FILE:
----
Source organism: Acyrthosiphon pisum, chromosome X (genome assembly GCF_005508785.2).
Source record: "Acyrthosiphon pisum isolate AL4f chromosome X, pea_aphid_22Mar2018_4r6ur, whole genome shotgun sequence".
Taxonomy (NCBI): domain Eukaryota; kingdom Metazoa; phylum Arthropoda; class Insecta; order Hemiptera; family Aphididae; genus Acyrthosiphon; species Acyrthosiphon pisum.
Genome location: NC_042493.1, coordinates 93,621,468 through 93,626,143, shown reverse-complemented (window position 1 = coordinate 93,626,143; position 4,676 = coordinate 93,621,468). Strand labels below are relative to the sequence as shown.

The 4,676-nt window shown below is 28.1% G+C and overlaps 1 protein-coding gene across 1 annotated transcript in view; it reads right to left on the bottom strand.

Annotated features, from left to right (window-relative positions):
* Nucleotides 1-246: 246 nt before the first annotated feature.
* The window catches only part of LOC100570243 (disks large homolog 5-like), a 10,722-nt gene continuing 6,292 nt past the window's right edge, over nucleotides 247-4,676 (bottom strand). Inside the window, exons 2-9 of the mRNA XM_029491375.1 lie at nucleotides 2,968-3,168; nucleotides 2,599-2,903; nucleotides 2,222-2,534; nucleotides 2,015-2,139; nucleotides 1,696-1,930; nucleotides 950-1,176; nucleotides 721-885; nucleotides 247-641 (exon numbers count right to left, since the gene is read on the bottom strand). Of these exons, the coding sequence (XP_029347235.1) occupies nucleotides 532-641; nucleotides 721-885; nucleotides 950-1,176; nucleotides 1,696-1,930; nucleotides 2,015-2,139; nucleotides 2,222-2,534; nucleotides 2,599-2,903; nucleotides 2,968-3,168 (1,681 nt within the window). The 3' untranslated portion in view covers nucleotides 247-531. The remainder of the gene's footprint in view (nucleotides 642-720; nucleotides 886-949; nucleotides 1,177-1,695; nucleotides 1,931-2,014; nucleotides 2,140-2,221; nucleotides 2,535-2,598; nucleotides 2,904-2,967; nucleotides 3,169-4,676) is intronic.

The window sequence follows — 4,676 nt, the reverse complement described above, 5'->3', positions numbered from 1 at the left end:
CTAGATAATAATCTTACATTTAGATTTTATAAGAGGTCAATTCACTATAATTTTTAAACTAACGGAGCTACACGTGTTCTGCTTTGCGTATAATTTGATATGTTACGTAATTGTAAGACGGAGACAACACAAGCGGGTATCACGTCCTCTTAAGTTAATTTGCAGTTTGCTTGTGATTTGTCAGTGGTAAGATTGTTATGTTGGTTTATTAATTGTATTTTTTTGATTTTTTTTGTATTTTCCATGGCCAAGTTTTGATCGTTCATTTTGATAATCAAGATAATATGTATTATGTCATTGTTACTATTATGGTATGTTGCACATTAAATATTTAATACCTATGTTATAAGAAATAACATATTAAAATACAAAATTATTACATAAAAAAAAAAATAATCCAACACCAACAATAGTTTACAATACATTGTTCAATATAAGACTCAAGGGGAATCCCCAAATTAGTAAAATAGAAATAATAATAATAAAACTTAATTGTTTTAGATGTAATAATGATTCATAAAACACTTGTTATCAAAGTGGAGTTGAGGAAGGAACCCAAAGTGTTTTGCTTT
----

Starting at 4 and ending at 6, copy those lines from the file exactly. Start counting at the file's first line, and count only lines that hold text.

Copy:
Genome location: NC_042493.1, coordinates 93,621,468 through 93,626,143, shown reverse-complemented (window position 1 = coordinate 93,626,143; position 4,676 = coordinate 93,621,468). Strand labels below are relative to the sequence as shown.

The 4,676-nt window shown below is 28.1% G+C and overlaps 1 protein-coding gene across 1 annotated transcript in view; it reads right to left on the bottom strand.

Annotated features, from left to right (window-relative positions):